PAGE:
by Rod Martin - GUI Computing
John Mina never wanted to be a Network Administrator, and neither did I, so why did GUI Computing's Technical Support Coordinator and Project Administrator, respectively, end up being sent by their boss to a 'Supporting NT' course? The answer lies in us being located at the GUI HQ, where our network problems occur, whereas our programmers are often working at a client site. Thus someone thought it would be a good idea for the two of us to learn something about administering our NT network.
Bear in mind that this is a 'Workstation', not 'Server', course (something John and I did not discover until registering). At GUI we have a NT server, but all our PCs are running either Windows 95 or Windows for Workgroups. When making course enquiries it wasn't explained to me that the intermediate and advanced courses were in fact 'Workstation' and 'Server' courses, respectively.
Ultimately this wasn't a problem because about 90 per cent of the content of the 'Workstation' course is directly applicable to using NT Server. The 'Server' course also assumes prior knowledge of the 'Workstation' course, so if you don't know much about networks or NT you should do the 'Workstation' one first.
|Course Name:||Supporting Microsoft Windows NT 3.51 (for Workgroups)|
|Location:||Digital Learning Services, 564 St Kilda Road, Melbourne|
|Cost:||About $1,800 (The price per person will vary according to how many people book as part of the same deal)|
|What you get to keep:||The Microsoft course notes (over 600 pages)
A mouse pad
|Duration:||Five days (a $5 lunch voucher is provided for the Digital cafeteria each day)|
|Class size:||About 12|
|Enquiries & Bookings:||Drake Training - Phone (03) 9245 0444|
|Main topics covered:||
System settings/environment variables
NT architecture and components
IPX and TCP/IP Networks
Remote Access Services
Optimising NT performance
Moving from a Workgroup to a Domain
About two thirds of each day was spent by our instructor, David Siroky, presenting each topic with the aid of an overhead projector, with the slides closely following the manual content. At the same time we could tap away at our PCs to get a bit more understanding of what he was talking about. The other third of each day was spent doing hands-on, practical sessions and answering review questions.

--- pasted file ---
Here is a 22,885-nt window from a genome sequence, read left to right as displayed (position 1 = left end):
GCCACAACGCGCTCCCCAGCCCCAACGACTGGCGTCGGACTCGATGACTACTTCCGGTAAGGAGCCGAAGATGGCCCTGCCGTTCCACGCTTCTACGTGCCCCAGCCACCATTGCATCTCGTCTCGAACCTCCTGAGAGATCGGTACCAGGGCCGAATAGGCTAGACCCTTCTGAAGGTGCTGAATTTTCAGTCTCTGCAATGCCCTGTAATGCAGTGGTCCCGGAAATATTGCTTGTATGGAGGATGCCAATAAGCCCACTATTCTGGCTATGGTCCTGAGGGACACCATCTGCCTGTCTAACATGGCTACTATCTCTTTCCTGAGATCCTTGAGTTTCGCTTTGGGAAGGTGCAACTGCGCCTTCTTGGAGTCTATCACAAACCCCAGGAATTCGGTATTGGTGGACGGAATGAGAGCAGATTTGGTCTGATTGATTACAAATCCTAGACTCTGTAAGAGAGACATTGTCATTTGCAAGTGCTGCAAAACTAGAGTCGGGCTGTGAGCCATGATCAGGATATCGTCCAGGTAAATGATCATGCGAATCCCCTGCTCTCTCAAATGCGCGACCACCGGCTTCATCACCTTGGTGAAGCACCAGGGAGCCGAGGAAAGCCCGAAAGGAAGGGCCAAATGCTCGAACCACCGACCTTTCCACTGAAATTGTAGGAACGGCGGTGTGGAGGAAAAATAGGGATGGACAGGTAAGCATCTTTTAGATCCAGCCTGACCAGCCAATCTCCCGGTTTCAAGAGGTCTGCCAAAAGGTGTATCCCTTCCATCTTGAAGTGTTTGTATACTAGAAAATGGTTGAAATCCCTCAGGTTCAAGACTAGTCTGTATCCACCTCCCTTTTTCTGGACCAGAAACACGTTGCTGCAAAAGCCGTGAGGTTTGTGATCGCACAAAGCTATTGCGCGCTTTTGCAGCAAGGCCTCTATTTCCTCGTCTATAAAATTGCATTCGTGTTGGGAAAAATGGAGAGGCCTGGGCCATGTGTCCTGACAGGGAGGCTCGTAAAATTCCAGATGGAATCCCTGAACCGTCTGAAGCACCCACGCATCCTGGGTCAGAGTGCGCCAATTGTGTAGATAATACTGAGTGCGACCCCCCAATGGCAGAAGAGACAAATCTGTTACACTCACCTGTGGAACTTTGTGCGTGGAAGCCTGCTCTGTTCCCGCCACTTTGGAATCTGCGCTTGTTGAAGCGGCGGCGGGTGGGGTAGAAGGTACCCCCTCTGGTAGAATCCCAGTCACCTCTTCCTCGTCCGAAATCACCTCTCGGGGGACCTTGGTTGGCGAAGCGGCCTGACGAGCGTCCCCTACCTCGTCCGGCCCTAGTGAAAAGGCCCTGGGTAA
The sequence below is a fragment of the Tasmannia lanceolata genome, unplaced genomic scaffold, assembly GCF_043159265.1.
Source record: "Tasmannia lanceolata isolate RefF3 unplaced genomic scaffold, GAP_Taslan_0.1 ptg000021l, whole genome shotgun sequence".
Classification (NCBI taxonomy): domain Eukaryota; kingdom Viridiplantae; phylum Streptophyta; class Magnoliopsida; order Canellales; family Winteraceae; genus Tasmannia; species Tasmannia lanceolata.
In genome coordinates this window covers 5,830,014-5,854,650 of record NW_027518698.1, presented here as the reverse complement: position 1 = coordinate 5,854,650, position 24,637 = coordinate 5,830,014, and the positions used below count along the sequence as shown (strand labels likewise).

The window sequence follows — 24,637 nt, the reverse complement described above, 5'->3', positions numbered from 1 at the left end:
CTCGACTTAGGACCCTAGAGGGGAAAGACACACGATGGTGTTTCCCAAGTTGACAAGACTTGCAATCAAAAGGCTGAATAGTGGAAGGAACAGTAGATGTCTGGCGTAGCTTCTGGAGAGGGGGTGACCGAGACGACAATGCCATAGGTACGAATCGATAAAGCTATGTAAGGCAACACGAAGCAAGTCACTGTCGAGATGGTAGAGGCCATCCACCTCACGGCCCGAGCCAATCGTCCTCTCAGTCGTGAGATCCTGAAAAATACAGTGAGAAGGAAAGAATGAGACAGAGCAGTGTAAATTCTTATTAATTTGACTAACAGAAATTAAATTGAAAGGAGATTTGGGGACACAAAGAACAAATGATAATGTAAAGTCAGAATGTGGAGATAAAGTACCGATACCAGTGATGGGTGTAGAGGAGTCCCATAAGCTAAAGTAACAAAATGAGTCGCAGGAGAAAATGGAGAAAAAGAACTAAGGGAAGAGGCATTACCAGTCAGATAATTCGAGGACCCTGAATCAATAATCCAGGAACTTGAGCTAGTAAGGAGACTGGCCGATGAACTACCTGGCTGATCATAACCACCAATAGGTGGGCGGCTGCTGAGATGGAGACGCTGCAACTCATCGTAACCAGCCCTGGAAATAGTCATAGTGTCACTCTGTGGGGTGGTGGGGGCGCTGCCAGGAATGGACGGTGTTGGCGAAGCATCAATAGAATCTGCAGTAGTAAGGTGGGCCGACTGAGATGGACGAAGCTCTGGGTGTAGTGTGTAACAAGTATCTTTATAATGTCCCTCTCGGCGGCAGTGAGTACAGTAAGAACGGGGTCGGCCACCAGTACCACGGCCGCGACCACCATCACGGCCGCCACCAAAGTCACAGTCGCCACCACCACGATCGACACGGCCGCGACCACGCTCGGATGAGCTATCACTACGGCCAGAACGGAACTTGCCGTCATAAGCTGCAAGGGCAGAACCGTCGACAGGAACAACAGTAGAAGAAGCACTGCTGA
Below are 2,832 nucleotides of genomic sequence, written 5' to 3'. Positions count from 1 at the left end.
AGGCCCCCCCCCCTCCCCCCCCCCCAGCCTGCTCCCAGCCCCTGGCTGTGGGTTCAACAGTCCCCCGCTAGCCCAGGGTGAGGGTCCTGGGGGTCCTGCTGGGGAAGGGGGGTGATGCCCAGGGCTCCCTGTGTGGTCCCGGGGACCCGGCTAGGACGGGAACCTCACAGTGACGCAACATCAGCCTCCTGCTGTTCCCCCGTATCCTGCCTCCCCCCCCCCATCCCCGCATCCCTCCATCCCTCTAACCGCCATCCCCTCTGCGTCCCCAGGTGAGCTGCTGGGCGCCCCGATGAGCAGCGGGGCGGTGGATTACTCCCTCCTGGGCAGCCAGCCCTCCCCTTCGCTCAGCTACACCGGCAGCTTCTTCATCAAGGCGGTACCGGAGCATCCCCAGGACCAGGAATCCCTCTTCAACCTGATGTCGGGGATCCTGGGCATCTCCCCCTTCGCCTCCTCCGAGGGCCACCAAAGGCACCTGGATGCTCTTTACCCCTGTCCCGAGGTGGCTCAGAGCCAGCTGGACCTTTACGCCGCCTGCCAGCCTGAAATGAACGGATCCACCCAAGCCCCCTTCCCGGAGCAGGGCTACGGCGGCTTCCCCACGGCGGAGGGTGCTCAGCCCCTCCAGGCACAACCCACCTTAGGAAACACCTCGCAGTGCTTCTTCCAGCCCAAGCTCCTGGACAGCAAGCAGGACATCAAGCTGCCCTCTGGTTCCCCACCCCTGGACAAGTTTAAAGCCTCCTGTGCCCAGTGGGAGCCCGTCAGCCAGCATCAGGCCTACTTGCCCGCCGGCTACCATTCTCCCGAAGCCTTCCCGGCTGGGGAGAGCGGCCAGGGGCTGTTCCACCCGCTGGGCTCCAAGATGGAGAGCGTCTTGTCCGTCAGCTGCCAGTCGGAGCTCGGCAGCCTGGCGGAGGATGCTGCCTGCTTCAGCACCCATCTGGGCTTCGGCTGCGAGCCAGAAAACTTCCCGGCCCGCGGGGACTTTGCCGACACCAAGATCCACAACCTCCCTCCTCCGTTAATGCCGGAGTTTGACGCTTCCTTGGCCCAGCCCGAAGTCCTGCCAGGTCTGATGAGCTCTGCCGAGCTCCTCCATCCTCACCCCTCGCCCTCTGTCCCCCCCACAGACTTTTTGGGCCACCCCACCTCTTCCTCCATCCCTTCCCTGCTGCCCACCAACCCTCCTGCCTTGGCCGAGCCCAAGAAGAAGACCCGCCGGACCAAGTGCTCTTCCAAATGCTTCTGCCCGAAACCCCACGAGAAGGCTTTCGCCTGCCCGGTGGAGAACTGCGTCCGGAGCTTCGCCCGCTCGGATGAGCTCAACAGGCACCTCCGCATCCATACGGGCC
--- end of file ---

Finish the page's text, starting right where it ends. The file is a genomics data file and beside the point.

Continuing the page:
The whole format seemed to give a pretty good balance between theory and practice. I couldn't think of a better way to learn. (John has also asked me to mention the excellent selection of donuts, biscuits and cakes that were available at morning tea time.)
About 600 pages worth - very clearly laid out and definitely easier for a beginner to understand than the Microsoft NT manuals. They are an excellent reference source. Note that this course used the official Microsoft course notes, so any other course using this documentation will cover much the same subject matter and probably in the same order. If you're comparing one training course to another (where both are using the Microsoft course materials) the difference is really going to be between the quality of the individual instructors.
David Siroky is an MS certified trainer and a CNE, with a background in installing and configuring networks. It was clear from listening to him that he's had plenty of industry experience - he didn't just learn about NT from doing a training course. David seemed to know everything there was to know about NT - his product knowledge was excellent, and he was happy to answer all questions.
Who should do this course?
Anyone who is PC literate and is familiar with the basic concepts of networking will get a lot from this course. You don't need any prior knowledge of NT. I would highly recommend this to anyone who is a budding NT network administrator. The course would also be useful to anyone whose company is considering purchasing NT, although there are probably cheaper ways of finding out the pros and cons of moving to NT.
This was definitely time well spent for John and I, given our
rather limited knowledge of the subject matter before doing the
course. My only criticism is that we were rushed through some of the
practical sessions, but given the breadth of material we covered there
was never going to be enough time to study everything in detail. A
large amount of material was presented in sufficient depth to enable
us to learn more (with the aid of our manuals) in our own time. It
also helps if you have a copy of NT to practice with later. In short,
I'd highly recommend this course.